1920s: In 1928, librarian Isabel Hurlbutt secured space and funding for a group of local professional artists (Greenwich Society of Artists) to establish a gallery in the original Greenwich Library on Greenwich Avenue, the current site of Saks Fifth Avenue. 1930s: Rembrandt / Earliest Known Prints to Present Time: Engravings and Etchings (1934) 1940s: During WWII, exhibitions were still held, and the gallery was also used for civil defense, first aid training and as a Victory Garden information center. 1950s: Greenwich Collects – an exhibition of such luminaries as: Jean Arp, René Magritte, Pablo Picasso, Jackson Pollock and Diego Rivera (1956).

Greenwich Library on Greenwich Avenue before 1928 expansion. Image courtesy of Greenwich Library
Victory Garden, image courtesy of Greenwich Library
1956: Pablo Picasso (1881- 1973), "Three Musicians Fontainebleau", summer 1921. Oil on Canvas, 6’7” x 7’3 ¾”. Mrs. Simon Guggenheim Fund. The Museum of Modern Art, New York, N.Y., U.S.A. Digital image © The Museum of Modern Art/Licensed by SCALA / Art Resource, N.Y. © 2018 Estate of Pablo Picasso/ Artists Rights Society (ARS), New York

1960s – 1980s

1960s: In 1960, the library moved to its present location on West Putnam Avenue, the former site of the Franklin Simon women’s apparel store and was named the Hurlbutt Gallery, in honor of its visionary founder, Isabelle Hurlbutt. 1970s: 20th Century Art from the Vassar College Collection, including work by: Milton Avery, Willem de Kooning, Marsden Hartley and Mark Rothko (1972). 1980s: Connecticut and American Impressionism: The Cos Cob Clapboard School – the first major exhibit to focus on the Cos Cob art colony, including works by D. Putnam Brinley, Childe Hassam, Elmer L. MacRae, Leonard Ochtman, Henry Ward Ranger, John Henry Twachtman, and Julian Alden Weir (1980).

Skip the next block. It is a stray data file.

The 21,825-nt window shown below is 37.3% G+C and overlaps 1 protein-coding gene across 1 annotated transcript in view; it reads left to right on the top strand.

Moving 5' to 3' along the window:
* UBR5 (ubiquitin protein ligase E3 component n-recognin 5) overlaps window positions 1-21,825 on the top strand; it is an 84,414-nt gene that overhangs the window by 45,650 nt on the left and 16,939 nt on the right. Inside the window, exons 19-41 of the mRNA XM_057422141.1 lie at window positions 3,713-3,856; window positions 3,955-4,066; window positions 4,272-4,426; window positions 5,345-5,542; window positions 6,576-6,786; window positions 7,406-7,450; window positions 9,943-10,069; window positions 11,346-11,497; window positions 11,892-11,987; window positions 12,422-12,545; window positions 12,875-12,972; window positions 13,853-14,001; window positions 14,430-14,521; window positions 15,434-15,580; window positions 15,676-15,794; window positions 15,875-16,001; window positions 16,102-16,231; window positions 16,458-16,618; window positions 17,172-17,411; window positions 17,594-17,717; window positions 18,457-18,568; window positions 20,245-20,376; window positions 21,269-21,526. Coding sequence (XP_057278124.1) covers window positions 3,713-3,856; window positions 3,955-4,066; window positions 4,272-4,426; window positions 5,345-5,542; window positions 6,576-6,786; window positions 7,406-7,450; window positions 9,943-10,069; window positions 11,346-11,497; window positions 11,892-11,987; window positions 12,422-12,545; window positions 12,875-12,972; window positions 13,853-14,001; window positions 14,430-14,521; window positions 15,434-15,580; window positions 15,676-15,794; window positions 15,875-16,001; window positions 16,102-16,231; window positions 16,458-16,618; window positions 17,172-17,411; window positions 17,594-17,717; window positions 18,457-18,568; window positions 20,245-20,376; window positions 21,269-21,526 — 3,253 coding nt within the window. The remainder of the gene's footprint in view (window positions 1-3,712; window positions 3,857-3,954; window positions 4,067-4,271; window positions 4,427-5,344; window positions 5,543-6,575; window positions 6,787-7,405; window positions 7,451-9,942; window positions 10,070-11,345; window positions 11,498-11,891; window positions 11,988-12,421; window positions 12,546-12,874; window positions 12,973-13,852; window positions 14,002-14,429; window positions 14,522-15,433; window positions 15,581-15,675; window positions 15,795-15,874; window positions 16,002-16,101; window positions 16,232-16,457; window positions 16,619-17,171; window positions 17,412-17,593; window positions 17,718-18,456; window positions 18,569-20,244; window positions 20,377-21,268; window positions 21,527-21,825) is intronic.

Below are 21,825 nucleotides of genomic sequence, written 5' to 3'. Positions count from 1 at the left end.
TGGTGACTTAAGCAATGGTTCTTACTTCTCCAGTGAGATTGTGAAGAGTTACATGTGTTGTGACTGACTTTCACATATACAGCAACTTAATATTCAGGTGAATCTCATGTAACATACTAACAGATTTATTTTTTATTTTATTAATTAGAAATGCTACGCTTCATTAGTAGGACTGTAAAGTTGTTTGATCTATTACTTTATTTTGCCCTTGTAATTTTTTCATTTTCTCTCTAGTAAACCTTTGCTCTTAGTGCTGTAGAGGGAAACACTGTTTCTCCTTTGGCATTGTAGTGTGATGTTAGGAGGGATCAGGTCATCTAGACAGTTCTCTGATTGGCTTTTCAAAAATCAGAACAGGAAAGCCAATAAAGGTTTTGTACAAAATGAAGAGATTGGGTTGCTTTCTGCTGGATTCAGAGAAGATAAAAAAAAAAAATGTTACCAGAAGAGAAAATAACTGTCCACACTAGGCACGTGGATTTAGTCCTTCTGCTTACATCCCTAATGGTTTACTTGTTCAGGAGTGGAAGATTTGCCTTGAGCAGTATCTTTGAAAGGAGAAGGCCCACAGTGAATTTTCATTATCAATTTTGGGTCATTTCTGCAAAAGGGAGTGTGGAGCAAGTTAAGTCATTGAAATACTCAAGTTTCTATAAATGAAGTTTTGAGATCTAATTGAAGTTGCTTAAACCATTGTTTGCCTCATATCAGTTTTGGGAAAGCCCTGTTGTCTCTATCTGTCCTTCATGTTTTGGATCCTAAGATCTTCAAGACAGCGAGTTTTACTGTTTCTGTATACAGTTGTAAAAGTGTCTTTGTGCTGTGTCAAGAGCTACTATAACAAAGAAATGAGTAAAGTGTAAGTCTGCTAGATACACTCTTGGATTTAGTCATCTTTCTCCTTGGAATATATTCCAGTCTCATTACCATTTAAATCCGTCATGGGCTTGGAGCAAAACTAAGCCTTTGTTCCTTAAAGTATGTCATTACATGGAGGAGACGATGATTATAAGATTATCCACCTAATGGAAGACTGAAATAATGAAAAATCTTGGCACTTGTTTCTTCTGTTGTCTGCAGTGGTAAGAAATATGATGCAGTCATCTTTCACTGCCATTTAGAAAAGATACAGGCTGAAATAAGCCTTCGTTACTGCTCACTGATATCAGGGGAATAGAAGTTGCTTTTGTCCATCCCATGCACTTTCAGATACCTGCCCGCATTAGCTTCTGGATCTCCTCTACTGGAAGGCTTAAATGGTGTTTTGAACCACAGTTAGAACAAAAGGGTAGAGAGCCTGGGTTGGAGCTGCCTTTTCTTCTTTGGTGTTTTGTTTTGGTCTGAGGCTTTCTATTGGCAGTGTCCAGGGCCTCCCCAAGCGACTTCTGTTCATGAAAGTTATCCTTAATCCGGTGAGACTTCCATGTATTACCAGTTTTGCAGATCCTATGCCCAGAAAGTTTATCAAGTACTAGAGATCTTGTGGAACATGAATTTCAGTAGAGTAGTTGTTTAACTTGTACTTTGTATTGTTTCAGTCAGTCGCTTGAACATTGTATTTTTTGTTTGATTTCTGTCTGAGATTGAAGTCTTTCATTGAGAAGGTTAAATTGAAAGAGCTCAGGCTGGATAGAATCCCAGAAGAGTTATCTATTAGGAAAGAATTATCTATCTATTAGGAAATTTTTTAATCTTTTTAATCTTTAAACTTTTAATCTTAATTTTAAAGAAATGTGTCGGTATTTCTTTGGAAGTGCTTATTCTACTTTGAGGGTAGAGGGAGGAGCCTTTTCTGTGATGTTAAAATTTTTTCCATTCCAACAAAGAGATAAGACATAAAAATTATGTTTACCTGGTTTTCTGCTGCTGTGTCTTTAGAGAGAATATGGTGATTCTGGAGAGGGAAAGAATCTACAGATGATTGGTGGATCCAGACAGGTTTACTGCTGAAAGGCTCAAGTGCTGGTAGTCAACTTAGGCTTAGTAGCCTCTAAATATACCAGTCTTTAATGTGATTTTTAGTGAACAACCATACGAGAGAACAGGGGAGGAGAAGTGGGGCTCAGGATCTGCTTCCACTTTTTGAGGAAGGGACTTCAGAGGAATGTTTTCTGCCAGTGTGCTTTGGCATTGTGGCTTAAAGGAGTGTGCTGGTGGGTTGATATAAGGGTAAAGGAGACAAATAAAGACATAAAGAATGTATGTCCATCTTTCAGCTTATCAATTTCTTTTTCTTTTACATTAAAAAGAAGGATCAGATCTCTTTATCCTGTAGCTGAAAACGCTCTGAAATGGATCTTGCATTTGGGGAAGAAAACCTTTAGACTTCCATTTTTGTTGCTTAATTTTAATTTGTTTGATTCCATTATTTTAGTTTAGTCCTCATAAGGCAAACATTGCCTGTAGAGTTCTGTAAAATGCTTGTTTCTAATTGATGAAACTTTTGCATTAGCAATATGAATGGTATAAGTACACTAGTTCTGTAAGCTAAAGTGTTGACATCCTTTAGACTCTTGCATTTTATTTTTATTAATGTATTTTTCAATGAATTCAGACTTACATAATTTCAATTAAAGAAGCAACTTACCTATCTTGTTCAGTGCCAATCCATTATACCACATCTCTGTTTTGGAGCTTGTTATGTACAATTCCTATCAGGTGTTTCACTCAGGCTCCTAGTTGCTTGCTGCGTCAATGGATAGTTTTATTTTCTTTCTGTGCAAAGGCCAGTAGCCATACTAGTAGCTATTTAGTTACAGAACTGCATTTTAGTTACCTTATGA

Hurlbutt Gallery, image courtesy of Greenwich Library
1972: Milton Avery (American 1885-1965) Gaspe Fisherman, 1940. Oil on Canvas Frances Lehman Loeb Art Center, Vassar College, Poughkeepsie, New York Gift of Mr. and Mrs. Roy Neuberger
1937: Childe Hassam, "Toby’s Cos Cob", October 31, 1915, Etching. Greenwich Historical Society, Gift of Mr. and Mrs. Hugh B. Vanderbilt

1990s – 2010s

1990s: Jim Henson: The Greenwich Years – 1964-1971, which broke all attendance records up until that time (1994). In 1999 the library was re-designed by architect Cesar Pelli. The state-of-the art gallery moved to its current location on the 2nd floor of the Peterson Wing and renamed the Flinn Gallery in honor of Stephanie and Lawrence Flinn, The inaugural exhibit was Molly and Walter Bareiss – Sixty Years of Collecting. 2000s: Nuevo Arte de Cuba, including noted Cuban artists Nelson Dominquez, Roberto Fabelo, Manuel Mendive and Pedro Pablo Oliva (2001). 2010s: Notable recent exhibits: Akinori Atsumoto: Sound Sculptures (2015), Corrugated World: The Art of James Grashow (2017), Beyond Street Art (2018) and Hazardous Beauty (2018) offered breakthrough content and generated record-breaking attendance.

1994: Henson Family in front of Greenwich, CT home, 1970. From left: Jane, Lisa, Cheryl, Jim, John and Brian Henson. 1994, Photo by Juliet Newman. Courtesy of the Henson Family
2001: Manuel Mendive, "Orisha Banquet", 1996. Pastel on Printmaking Paper. Photo courtesy of Steven Certilman and the artist
2018: Lady Pink, "Brick Magnolia", 2017. Acrylic and Spray Paint on Canvas. Courtesy of the Artist